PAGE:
Blackpool absorbed surrounding settlements such as Layton and South Shore, and between 1911 and 1939 the town’s population more than doubled. In response to booming populations of both residents and visitors, North Shore was earmarked for extensive development in the 1920s and ‘30s with avenues of detached and semi‐detached houses and large seafront hotels. By 1936 there were 15 cinemas, including the Odeon on Dickson Road which catered for 1,800 and was the largest Odeon ever built.
The growth of the Pleasure Beach also quickly became a forerunner to the giant themed amusement parks of the later 20th century. The prosperity and draw of the coast ensured continued expansion through the inter‐war years and, following the Second World War, Council housing estates developed on the periphery of the borough. The population of the town peaked at 153,183 in 1961, but once package holidays to Spain and Mediterranean resorts became affordable, the resort’s role as Britain’s most popular summer holiday destination declined.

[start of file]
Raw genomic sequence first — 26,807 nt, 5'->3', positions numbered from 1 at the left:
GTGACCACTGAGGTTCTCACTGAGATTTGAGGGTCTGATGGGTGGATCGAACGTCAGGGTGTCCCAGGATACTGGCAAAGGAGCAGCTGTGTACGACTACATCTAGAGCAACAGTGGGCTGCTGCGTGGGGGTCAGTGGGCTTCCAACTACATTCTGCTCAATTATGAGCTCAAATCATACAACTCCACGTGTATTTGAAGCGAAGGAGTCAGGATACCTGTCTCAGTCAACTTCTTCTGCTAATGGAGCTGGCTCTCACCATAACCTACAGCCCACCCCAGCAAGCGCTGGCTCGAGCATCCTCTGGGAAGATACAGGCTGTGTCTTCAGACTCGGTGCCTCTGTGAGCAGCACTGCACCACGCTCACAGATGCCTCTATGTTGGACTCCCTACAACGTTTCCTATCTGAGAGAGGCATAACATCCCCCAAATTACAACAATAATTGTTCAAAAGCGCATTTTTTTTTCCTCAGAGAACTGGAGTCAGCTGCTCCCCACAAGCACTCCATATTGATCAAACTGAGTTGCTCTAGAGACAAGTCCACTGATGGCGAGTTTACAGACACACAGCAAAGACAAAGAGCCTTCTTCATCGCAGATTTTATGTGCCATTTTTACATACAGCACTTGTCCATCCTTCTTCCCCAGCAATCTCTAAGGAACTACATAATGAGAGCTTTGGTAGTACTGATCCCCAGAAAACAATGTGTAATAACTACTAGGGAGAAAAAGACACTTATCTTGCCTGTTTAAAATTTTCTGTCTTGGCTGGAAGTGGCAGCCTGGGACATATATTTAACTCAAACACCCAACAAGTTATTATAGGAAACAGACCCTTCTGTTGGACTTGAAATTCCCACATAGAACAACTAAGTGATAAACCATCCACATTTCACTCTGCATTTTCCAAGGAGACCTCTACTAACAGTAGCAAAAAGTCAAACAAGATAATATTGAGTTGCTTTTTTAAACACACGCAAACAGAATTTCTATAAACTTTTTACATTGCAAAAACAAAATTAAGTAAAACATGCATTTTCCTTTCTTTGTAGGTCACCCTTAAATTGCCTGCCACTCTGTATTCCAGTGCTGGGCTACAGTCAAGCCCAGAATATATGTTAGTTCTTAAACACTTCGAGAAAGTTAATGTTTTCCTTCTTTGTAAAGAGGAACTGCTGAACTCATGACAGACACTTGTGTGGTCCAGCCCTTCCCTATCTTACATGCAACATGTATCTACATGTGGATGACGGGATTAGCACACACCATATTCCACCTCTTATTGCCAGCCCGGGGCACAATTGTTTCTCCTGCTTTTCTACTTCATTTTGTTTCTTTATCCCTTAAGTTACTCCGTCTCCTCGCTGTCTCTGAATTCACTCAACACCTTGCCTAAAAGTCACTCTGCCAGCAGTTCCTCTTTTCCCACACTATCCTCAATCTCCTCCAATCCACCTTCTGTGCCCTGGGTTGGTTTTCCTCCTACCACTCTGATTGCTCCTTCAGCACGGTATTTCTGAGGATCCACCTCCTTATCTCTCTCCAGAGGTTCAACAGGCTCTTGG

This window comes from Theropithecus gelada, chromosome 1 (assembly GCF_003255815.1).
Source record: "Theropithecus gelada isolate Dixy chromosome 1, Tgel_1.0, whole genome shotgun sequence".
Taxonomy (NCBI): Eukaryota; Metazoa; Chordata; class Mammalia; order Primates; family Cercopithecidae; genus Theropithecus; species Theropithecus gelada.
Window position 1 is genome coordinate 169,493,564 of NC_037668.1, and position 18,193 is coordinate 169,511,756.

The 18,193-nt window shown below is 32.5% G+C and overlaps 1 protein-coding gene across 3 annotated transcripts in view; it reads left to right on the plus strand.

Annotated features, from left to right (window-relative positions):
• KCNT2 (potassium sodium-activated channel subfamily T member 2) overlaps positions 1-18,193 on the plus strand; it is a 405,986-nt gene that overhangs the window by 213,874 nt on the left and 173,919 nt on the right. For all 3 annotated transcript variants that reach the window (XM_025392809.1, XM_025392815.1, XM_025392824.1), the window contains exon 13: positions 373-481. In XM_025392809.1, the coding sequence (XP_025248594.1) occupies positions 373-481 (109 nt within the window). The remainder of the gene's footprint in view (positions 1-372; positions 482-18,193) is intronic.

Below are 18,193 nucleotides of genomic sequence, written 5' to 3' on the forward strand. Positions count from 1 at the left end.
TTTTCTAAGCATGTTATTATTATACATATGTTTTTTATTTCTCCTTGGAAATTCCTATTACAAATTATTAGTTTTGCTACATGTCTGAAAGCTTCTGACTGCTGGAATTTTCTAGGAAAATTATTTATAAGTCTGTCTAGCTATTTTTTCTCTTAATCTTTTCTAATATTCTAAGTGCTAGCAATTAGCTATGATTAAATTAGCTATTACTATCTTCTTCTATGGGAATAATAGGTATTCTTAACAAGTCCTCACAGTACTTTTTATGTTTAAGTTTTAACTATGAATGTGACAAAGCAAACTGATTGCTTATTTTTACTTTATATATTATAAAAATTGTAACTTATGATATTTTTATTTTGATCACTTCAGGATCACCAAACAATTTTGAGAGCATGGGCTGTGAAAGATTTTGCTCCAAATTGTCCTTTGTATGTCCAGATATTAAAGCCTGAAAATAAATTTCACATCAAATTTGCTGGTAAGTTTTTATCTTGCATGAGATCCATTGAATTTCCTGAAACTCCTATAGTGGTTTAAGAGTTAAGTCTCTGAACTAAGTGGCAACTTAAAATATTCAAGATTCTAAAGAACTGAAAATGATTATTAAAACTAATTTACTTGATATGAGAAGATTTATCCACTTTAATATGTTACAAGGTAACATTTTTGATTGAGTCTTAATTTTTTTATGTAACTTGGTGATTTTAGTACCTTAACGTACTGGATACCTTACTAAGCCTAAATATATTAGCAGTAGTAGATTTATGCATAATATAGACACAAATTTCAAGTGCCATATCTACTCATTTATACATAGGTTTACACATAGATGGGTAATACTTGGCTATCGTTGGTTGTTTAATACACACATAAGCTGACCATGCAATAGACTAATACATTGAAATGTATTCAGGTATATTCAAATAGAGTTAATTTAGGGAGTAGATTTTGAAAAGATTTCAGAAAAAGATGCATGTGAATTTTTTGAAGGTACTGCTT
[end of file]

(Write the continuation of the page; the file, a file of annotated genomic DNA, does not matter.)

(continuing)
Socio‐economic and cultural change has always been reflected in Blackpool’s built environment. From the very beginning, traditional cobble fishermen’s cottages were demolished to make way for hotels and inns, which then expanded to accommodate the growing numbers of visitors. Lodging houses in what is now the town centre developed retail facilities at ground level. New small churches were replaced by more and much larger churches. Change is part of the nature of Blackpool, and many buildings which were once the fabric of modern everyday life have now had to change their use to remain viable. Many more have been changed either to provide facilities which are considered more modern and appropriate, or have disappeared altogether. In recent years a number of building types have become at risk due to functional redundancy, for example due to church congregations declining, and the impact of the smoking ban has had a noticeable effect on the viability of many public houses. Political initiatives such as Building Schools for the Future have had an impact on historic schools across the country. This practice of constant use and re‐use of old buildings, and changes to their appearance driven by changes in taste, lifestyle and behaviour, means that many buildings which have become part of the local scene may yet be in danger of being irredeemably changed or lost forever. These buildings are now put forward for the local list to ensure that they receive a measure of protection from damaging development.